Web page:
Most of the time, beginners are pointed towards Linux Mint or Ubuntu. Both of these operating systems are excellent choices for people just starting out, but they vary in some important ways. In this article, we’re taking a deep dive into all things Linux and Ubuntu to help you understand the differences, and decide where you should start.

What Is an Operating System?

To best understand Mint and Ubuntu, we should first clearly understand what is meant by the term “operating system.” An operating system is a software that manages software resources and computer hardware. It allows one computer program, for example, to be used by a wide variety of computers (including phones!).

We’ve already touched on how popular Microsoft Windows and the macOS from Apple are. Together, they account for more than 84% of the market, with Google’s Android and Apple’s iOS accounting for 99% percent of the smartphone and tablet market.

Linux, however, is a distant (but important) third, with just over one and a half percent of the computer market. More importantly, Linux dominates when it comes to servers and supercomputers.

Computer Operating Systems
Photo credit to YouTube

Open Source Software

Linux is an example of open-source software. It is distributed in source code form and built and created by different entities and people. It doesn’t come as a complete package, either, the way Windows or your macOS will.

Instead, different organizations work on the following disparate parts:

  • The GNU shell utilities (this provides the commands we use as well as the terminal interface)
  • The kernel (which, for Linux, is the core of the entering OS)
  • The desktop environment (provides a graphical desktop by running on the X server, explained below)
  • The X server (works to support the desktop environment)

While you can nab each of the separate parts and combine them, this is extremely time-consuming and quite difficult. Plus, it’s a ton of work! That’s where Linux distributions (often called distros) come in. They take all those open-source project codes and combine them into a single OS.

With a distro such as Linux Mint or Ubuntu, you can simply boot up your computer and install. Plus, distros add special touches, such as themes. That’s the magic of a distro, and that’s why Mint and Ubuntu are often recommended to beginners.

Computer Open Source Software
Photo credit to

Variations Among Distros

Distros vary according to their purpose. Some are designed to be used by servers (and therefore don’t have a graphical interface) while others are designed for special purposes, like the PC you use for your home theater.

Linux distros serve a wide variety of purposes and come in an even wider variety of forms. Some include only open-source software (Fedora is one such distro) but others, such as Mint, include closed-source software so that users have a better experience.

The default desktop environments from one distro to another also vary rather dramatically. Unity, for example, comes with Ubuntu, while you can get Cinnamon or MATE with your Mint. Fedora, another distro that’s commonly compared to Mint and Ubuntu, comes with GNOME Shell.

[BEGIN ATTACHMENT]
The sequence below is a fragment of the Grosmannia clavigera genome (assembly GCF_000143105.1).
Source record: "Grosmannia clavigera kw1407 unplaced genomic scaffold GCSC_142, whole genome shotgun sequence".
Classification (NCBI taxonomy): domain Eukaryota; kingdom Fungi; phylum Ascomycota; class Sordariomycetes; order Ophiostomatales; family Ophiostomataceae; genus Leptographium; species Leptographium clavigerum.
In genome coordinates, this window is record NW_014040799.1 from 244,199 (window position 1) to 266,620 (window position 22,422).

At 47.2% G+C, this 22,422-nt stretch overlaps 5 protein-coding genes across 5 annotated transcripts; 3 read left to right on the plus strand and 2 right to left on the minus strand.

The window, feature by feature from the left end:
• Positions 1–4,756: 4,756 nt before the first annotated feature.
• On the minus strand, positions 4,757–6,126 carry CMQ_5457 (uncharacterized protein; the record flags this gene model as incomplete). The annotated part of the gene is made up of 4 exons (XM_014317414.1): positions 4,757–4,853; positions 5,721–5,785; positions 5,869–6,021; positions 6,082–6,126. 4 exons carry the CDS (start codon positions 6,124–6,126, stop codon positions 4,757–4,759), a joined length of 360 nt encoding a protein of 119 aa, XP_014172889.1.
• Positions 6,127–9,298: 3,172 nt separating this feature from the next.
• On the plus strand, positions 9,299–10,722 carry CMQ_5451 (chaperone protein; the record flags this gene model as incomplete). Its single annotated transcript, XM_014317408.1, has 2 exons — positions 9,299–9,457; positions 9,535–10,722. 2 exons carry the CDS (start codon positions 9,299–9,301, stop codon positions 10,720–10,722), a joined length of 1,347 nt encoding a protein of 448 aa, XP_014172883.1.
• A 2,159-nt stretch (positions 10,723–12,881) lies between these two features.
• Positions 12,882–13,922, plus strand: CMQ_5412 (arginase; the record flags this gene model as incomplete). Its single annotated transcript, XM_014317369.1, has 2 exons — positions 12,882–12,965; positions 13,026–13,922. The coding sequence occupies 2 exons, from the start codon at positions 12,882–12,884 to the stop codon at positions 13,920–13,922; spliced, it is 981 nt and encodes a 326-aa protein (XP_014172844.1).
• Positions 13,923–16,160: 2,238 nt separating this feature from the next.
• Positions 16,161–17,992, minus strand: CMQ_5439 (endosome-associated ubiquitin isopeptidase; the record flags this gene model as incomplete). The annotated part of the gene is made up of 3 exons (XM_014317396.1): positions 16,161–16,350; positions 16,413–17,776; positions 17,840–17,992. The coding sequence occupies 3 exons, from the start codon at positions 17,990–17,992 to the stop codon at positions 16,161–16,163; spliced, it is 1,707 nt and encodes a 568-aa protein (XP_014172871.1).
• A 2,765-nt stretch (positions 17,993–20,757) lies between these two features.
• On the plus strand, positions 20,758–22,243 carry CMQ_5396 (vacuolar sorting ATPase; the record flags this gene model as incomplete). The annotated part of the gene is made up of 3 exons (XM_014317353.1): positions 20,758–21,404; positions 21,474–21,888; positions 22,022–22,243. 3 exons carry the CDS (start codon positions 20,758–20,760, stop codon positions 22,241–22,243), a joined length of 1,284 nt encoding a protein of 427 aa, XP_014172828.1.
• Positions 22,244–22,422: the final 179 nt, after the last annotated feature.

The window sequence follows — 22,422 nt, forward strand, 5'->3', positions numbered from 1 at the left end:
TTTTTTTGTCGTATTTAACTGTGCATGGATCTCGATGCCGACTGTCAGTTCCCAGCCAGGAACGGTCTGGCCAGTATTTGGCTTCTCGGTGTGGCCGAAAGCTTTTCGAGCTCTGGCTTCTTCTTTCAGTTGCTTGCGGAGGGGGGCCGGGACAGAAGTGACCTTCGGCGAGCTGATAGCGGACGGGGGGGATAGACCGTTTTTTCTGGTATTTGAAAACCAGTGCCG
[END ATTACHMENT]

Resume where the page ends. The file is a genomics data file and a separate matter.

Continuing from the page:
Computer Open Source Software
Photo credit to Open Source Initiative

Try it Out

As you explore the differences between Ubuntu and Mint, keep in mind that the decisions are fiercely personal. Both distros are excellent choices for PCs, but the best way to know which you prefer is to try them out yourself. Fortunately, it’s easy to do so.

All you have to do is download them and either burn a DVD that’s bootable or create a USB drive that’s bootable. Next, restart your computer, booting from your DVD or USB drive, and you can use your new Linux distro in live mode.

Some newer computers require you to disable secure boot first, but this is easily done. If you like your Linux distro, you can then install it directly from the live environment (which will not, coincidentally, mess with your existing system).

Why Ubuntu?

Now that you know what an OS, a distro, and Linux are, let’s talk about Ubuntu, specifically. Ubuntu is a Linux distro based on another Linux distro, Debian. It’s offered in three packages: Ubuntu Desktop for PCs, Ubuntu Server (for, cough, servers), and Ubuntu Core for IOS (internet of things) devices.

Debian itself has been around since 1993, more than a quarter of a century! New versions of Debian are still being released, but the original point of Ubuntu was to take the stable, respectable Debian and make it faster and more user-friendly.

Ubuntu’s name comes from the South Africa philosophy of human-ness and is produced by Canonical, a privately held software firm created by South African entrepreneur Mark Shuttleworth. Canonical uses a meritocratic governance model to provide commercial services for Ubuntu-related products.

This means the company can create new releases every six months, as well as provide support. Ubuntu has become the most popular choice for cloud OS.

Ubuntu Operating System
Photo credit to Fossbytes

Unity for All

Ubuntu users receive the Unity desktop as a default, those with minimal effort you can install and use a variety of other desktop environments (Ubuntu maintains a robust library plus there are third parties that create personal packages, known as PPA).